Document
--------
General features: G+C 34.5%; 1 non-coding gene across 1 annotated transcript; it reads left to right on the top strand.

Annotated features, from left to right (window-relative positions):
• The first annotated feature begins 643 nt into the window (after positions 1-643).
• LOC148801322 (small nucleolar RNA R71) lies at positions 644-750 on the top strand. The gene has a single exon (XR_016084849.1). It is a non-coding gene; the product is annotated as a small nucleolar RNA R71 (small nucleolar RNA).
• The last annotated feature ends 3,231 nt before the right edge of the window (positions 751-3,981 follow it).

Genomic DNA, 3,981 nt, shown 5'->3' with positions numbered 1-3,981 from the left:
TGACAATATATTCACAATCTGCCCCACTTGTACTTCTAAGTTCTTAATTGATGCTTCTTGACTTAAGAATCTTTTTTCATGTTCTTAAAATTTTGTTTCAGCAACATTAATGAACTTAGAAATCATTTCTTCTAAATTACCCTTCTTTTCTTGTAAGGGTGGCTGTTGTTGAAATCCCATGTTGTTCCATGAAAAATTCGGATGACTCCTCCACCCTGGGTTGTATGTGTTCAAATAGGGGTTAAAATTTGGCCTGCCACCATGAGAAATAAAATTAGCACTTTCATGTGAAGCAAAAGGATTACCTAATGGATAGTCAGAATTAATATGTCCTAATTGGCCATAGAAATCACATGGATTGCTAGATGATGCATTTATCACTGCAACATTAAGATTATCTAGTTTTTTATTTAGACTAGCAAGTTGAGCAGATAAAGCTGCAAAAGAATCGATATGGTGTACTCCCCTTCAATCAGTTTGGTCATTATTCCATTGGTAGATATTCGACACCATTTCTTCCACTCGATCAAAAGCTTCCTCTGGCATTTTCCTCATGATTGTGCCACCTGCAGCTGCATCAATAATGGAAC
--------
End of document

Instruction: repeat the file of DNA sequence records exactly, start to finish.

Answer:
General features: G+C 34.5%; 1 non-coding gene across 1 annotated transcript; it reads left to right on the top strand.

Annotated features, from left to right (window-relative positions):
• The first annotated feature begins 643 nt into the window (after positions 1-643).
• LOC148801322 (small nucleolar RNA R71) lies at positions 644-750 on the top strand. The gene has a single exon (XR_016084849.1). It is a non-coding gene; the product is annotated as a small nucleolar RNA R71 (small nucleolar RNA).
• The last annotated feature ends 3,231 nt before the right edge of the window (positions 751-3,981 follow it).

Genomic DNA, 3,981 nt, shown 5'->3' with positions numbered 1-3,981 from the left:
TGACAATATATTCACAATCTGCCCCACTTGTACTTCTAAGTTCTTAATTGATGCTTCTTGACTTAAGAATCTTTTTTCATGTTCTTAAAATTTTGTTTCAGCAACATTAATGAACTTAGAAATCATTTCTTCTAAATTACCCTTCTTTTCTTGTAAGGGTGGCTGTTGTTGAAATCCCATGTTGTTCCATGAAAAATTCGGATGACTCCTCCACCCTGGGTTGTATGTGTTCAAATAGGGGTTAAAATTTGGCCTGCCACCATGAGAAATAAAATTAGCACTTTCATGTGAAGCAAAAGGATTACCTAATGGATAGTCAGAATTAATATGTCCTAATTGGCCATAGAAATCACATGGATTGCTAGATGATGCATTTATCACTGCAACATTAAGATTATCTAGTTTTTTATTTAGACTAGCAAGTTGAGCAGATAAAGCTGCAAAAGAATCGATATGGTGTACTCCCCTTCAATCAGTTTGGTCATTATTCCATTGGTAGATATTCGACACCATTTCTTCCACTCGATCAAAAGCTTCCTCTGGCATTTTCCTCATGATTGTGCCACCTGCAGCTGCATCAATAATGGAAC